Presenter Information

Courtney C. ChoiFollow

Degree Name

Master of Interdisciplinary Studies (MA)

Department

Interdisciplinary Arts and Sciences

Streaming Media

Location

UW Tacoma - William W. Philip Hall, Milgard Assembly Room

Event Website

http://guides.lib.uw.edu/tactalks

Start Date

18-5-2017 5:25 PM

End Date

18-5-2017 5:30 PM

Abstract

This presentation examines shifting gender norms in mixed martial arts cultures – cultures characterized by hypermasculinity. Masculinity is particularly valorized in sport, creating tension for female athletes who are forced to balance masculine norms with feminine beauty ideals. While there is robust literature on the intersections of MMA and masculinity, female voices are rarely heard in that literature. My research goes beyond the work of others by incorporating female voices and perspectives. Grounded in gender constructionism, this presentation addresses how both male and female MMA fighters’ conceive of their, and others’, participation in gendered terms, and how this informs their gender identity. This presentation further examines the intersections of masculinity and gender that are readily observable within MMA, and those that are less conspicuous or go largely unnoticed. Finally, this presentation explores how norms perpetuate gender stereotypes and highlight differences, as masculine norms persists in the fighting culture. Preliminary findings support what past research has suggested, that gender tends to be a central concern for female fighters and a peripheral one for male fighters.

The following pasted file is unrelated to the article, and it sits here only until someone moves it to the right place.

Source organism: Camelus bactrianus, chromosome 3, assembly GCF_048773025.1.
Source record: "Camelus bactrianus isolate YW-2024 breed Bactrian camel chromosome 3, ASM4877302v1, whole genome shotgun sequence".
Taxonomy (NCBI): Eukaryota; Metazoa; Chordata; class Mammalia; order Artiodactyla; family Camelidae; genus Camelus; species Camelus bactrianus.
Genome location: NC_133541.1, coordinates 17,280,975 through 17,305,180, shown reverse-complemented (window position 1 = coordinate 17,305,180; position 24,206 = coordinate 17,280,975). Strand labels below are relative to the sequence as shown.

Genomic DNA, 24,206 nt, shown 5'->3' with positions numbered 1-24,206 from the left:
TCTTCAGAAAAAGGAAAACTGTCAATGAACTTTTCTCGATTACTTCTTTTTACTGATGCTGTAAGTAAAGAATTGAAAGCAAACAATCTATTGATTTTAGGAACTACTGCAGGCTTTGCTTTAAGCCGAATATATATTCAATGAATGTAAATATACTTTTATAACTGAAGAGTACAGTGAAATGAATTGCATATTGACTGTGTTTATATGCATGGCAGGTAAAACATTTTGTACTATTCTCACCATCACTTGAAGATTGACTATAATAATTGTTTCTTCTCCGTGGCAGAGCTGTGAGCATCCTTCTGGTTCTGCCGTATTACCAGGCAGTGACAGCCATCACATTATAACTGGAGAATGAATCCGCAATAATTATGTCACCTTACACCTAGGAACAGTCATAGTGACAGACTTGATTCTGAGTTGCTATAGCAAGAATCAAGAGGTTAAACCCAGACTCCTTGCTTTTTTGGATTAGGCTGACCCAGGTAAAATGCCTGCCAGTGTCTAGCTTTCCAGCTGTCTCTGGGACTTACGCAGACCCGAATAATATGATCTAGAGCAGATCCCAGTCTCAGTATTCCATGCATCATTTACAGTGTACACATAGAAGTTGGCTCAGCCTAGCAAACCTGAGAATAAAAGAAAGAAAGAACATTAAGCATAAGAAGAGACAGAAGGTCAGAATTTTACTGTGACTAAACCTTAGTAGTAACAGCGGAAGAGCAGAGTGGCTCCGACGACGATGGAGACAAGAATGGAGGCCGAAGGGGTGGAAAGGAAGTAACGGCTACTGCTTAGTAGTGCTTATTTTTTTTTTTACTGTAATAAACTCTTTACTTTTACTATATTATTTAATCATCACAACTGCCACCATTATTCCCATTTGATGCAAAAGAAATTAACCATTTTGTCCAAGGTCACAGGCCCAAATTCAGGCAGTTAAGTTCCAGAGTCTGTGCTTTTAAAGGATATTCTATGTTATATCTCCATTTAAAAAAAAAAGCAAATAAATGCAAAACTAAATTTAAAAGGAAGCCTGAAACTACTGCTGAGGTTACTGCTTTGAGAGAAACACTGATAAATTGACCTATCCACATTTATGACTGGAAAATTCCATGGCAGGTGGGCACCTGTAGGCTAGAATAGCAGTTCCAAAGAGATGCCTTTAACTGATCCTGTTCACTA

The examination of gender norms in MMA culture contributes to a larger body of research concerning gender roles and norms in larger social contexts. This contribution extends beyond MMA and sport, serving as a commentary on existing power structures solidified by the gender binary. Yet, the question remains, how do male and female fighters navigate masculine norms and expectations in mixed martial arts?

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May 18th, 5:25 PM May 18th, 5:30 PM

Position Before Submission: Grappling with Gender and Hypermasculinity in Mixed Martial Arts

UW Tacoma - William W. Philip Hall, Milgard Assembly Room

This presentation examines shifting gender norms in mixed martial arts cultures – cultures characterized by hypermasculinity. Masculinity is particularly valorized in sport, creating tension for female athletes who are forced to balance masculine norms with feminine beauty ideals. While there is robust literature on the intersections of MMA and masculinity, female voices are rarely heard in that literature. My research goes beyond the work of others by incorporating female voices and perspectives. Grounded in gender constructionism, this presentation addresses how both male and female MMA fighters’ conceive of their, and others’, participation in gendered terms, and how this informs their gender identity. This presentation further examines the intersections of masculinity and gender that are readily observable within MMA, and those that are less conspicuous or go largely unnoticed. Finally, this presentation explores how norms perpetuate gender stereotypes and highlight differences, as masculine norms persists in the fighting culture. Preliminary findings support what past research has suggested, that gender tends to be a central concern for female fighters and a peripheral one for male fighters.

The examination of gender norms in MMA culture contributes to a larger body of research concerning gender roles and norms in larger social contexts. This contribution extends beyond MMA and sport, serving as a commentary on existing power structures solidified by the gender binary. Yet, the question remains, how do male and female fighters navigate masculine norms and expectations in mixed martial arts?

http://digitalcommons.tacoma.uw.edu/tactalks/2017/spring/7